My first memory is of Eva, a young girl from Sweden. We loved her and from what I remember it was a positive experience sans the time my mom had to have a talk about dress code since she preferred to chauffeur my brother around the neighborhood in his stroller while she donned coochie cutters (and this was pre-90s before they were a thing) and high heels. We had Helena, also from Sweden, whom we all adored and she coincidentally found us all on Facebook years ago. My mind is blown to see her and her own children so I can only imagine what she must think seeing us!

Then there was Jessica.  She was a train wreck. My mom found her in her bathroom threatening to harm herself, promptly called her parents, told them she was putting her in a hotel for the night and would not put us in jeopardy with her in the house in that state of mind.  Several hours later, she was spotted hitting the town with a distant relative of ours, whom none of us liked, and then she ended up back home with her parents.

Mari was from Scotland and she was fantastic. My most vivid memory of her has to be her boobs. They were ridiculously big. I don’t think I have ever seen boobs that big. She made us yummy pancakes and was always eating. She was eating so much in fact that my mom couldn’t afford to feed her AND pay her.

With the constant influx of girls in and out of the house, my mom decided it was time for someone who might be able to stay longer than a year or two, and scrapped the au pair thing for a nanny/babysitter.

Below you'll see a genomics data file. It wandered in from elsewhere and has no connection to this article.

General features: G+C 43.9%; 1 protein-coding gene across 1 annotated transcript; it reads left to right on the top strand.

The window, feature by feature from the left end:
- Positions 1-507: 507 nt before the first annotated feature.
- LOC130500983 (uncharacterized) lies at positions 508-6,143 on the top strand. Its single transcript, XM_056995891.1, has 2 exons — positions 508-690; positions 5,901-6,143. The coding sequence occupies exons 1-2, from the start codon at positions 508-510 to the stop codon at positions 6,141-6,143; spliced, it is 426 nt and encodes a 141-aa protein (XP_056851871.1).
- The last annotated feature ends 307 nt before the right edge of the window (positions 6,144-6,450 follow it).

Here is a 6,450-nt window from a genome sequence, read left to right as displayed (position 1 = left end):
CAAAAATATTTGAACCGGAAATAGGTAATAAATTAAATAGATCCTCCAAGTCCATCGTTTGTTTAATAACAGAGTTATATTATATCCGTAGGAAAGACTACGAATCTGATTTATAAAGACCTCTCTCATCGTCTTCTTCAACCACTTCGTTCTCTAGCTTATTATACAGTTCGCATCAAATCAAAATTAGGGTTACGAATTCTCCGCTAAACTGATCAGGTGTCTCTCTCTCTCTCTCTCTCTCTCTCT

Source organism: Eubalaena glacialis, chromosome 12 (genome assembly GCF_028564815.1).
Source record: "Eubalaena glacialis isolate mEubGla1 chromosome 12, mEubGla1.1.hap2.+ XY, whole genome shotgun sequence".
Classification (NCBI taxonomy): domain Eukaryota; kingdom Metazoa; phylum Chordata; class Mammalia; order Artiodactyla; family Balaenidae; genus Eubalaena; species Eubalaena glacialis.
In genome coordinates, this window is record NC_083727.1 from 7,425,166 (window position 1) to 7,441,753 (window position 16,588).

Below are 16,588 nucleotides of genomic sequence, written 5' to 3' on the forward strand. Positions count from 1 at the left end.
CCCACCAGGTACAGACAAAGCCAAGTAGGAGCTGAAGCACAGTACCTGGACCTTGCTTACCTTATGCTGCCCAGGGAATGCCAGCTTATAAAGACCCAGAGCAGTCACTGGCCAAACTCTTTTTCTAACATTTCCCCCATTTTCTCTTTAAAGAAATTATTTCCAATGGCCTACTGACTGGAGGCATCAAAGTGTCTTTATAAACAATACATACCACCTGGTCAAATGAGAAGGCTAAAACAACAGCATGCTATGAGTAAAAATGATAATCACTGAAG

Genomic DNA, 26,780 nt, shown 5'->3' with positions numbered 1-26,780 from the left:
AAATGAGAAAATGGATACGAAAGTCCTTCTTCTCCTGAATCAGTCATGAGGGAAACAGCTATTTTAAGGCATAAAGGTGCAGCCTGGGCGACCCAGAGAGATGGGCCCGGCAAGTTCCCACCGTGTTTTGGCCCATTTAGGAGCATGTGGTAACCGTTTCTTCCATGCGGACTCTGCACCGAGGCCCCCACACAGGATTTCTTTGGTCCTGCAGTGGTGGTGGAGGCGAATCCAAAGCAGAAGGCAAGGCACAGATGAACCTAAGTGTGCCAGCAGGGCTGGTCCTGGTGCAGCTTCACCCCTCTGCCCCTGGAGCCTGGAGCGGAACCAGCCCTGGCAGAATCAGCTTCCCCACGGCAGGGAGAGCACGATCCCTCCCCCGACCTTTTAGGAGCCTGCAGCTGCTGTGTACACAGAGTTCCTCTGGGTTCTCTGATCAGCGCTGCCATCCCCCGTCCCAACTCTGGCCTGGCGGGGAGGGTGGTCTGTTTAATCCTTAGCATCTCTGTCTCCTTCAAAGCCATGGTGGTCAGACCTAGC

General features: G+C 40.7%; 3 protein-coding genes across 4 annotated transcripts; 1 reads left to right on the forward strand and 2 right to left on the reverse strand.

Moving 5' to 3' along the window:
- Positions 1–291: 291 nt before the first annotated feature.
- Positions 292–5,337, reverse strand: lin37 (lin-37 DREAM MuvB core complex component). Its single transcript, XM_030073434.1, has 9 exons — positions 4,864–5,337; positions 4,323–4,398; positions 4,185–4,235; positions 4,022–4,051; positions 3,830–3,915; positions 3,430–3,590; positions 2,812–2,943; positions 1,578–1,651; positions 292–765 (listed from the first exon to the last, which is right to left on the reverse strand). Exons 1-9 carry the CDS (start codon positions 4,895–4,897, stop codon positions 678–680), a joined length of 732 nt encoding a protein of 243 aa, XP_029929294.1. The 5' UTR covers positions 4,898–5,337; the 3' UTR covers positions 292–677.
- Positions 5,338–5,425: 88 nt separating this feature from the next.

I don’t remember the order, nor how many there were. But they all lived with us and took refuge in the converted garage complete with white tile everywhere and 80s-style glass block windows.

Here’s a short highlight reel:

Carolina was from Honduras. Young and sweet and a Jehovah’s Witness. She was fine until my parents walked in on her and a friend performing some kind of ritual involving chanting and praying over our miniature schnauzer, Precious.  Sidenote: Precious used to eat and immediately puke after every meal. My mom diagnosed her with bulimia and still maintains that diagnosis to this day, but in reality she had some issue with her pyloric valve and eventually had to be put down.  So maybe Carolina was trying to heal her? But it was creepy and did not sit well with my parents.